Resolved, That Eric H. Holder, Jr., Attorney General of the United States, shall be found to be in contempt of Congress for failure to comply with a congressional subpoena. Resolved, That pursuant to 2 U.S.C. 192 and 194, the Speaker of the House of Representatives shall certify the report of the Committee on Oversight and Government Reform, detailing the refusal of Eric H. Holder, Jr., Attorney General, U.S. Department of Justice, to produce documents to the Committee on Oversight and Government Reform as directed by subpoena, to the United States Attorney for the District of Columbia, to the end that Mr. Holder be proceeded against in the manner and form provided by law.
In the fall of 2009, the Department of Justice (DOJ) developed a risky new strategy to combat gun trafficking along the Southwest Border. The new strategy directed federal law enforcement to shift its focus away from seizing firearms from criminals as soon as possible—and to focus instead on identifying members of trafficking networks. The Bureau of Alcohol, Tobacco, Firearms and Explosives (ATF) implemented that strategy using a reckless investigative technique that street agents call "gunwalking." ATF’s Phoenix Field Division began allowing suspects to walk away with illegally purchased guns. The purpose was to wait and watch, in the hope that law enforcement could identify other members of a trafficking network and build a large, complex conspiracy case.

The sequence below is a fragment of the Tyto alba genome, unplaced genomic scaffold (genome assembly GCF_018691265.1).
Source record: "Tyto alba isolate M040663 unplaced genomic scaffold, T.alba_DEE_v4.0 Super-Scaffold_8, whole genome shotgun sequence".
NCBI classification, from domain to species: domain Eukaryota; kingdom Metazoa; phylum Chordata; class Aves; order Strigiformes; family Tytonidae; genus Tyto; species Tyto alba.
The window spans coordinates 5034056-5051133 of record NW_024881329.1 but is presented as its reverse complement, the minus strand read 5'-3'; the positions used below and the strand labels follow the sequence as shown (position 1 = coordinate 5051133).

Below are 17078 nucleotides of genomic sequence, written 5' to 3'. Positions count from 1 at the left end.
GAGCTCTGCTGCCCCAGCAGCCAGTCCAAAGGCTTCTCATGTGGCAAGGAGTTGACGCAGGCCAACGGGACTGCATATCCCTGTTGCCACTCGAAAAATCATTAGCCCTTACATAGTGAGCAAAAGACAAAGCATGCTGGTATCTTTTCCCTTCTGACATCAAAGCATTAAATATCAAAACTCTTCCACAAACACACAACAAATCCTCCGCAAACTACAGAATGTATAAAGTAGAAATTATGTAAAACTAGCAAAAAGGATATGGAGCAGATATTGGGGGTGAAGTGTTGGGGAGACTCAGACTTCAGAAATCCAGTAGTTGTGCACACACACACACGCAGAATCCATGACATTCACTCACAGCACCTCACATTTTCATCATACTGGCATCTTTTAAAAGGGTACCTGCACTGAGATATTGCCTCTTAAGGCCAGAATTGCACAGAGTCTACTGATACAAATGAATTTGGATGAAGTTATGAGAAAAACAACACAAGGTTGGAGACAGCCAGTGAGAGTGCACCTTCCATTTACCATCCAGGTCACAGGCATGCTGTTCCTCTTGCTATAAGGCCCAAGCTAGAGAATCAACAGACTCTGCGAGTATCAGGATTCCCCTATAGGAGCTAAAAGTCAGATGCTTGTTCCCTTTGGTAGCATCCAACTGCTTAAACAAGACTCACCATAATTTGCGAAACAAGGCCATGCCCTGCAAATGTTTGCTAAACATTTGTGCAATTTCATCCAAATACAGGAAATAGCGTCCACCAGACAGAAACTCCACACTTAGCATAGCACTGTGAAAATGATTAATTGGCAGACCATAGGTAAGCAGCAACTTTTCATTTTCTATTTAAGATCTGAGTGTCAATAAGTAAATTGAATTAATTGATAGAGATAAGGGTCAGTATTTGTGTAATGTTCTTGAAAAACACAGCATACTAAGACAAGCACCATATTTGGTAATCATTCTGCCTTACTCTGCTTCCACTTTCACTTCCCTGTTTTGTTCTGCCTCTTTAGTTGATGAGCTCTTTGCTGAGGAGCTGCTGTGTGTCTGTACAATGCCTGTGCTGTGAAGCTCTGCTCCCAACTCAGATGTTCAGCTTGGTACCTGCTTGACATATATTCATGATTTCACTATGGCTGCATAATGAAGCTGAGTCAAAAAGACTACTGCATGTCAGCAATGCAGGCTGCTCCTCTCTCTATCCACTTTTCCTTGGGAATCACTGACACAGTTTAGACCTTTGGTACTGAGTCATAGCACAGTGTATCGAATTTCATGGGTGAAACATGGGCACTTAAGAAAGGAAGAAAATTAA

Jun 7, 2017 - This report, Part III, describes the Justice Department's response to the congressional investigation of Fast and Furious.
In the center of Room 2154 of the Rayburn House Office Building, Ken Melson, then the Acting Director of the Bureau of Alcohol, Tobacco, Firearms, and Explosives, relaxed in his chair. To his right sat his lawyer, a former United States Attorney. To his left at the head of the table, a court reporter, called the night before for an emergency assignment, using her stenograph to record Melson’s every word. Muzzled by senior leadership of the Department of Justice for months and amidst rumors of his imminent firing, Melson had had enough.
Find Eric H. Holder, Jr., Attorney General, U.S. Department Of Justice, In Contempt Of Congress For Refusal To Comply With A Subpoena Duly Issued By The Committee On Oversight And Government Reform Report Of The Committee On Oversight And Government Reform United States House Of Representatives.
This report was originally issued in September 2012. Redactions in the report were based on the Department’s identification of, among other things, Title III electronic surveillance, or federal wiretap, information. At the Inspector General’s request, the Department agreed to seek court orders authorizing the unsealing of portions of the redacted wiretap information pertaining to Operations Wide Receiver and Fast and Furious that did not reveal the content of intercepted communications or law enforcement sensitive information, and that did not otherwise affect individual privacy interests
This report is the first of three completing the investigative work of the House Committee on Oversight and Government Reform and the Senate Committee on the Judiciary. This report chronicles the fundamentally flawed firearms trafficking case from the perspective of the United States Attorney’s Office and the Bureau of Alcohol, Tobacco, Firearms, and Explosives.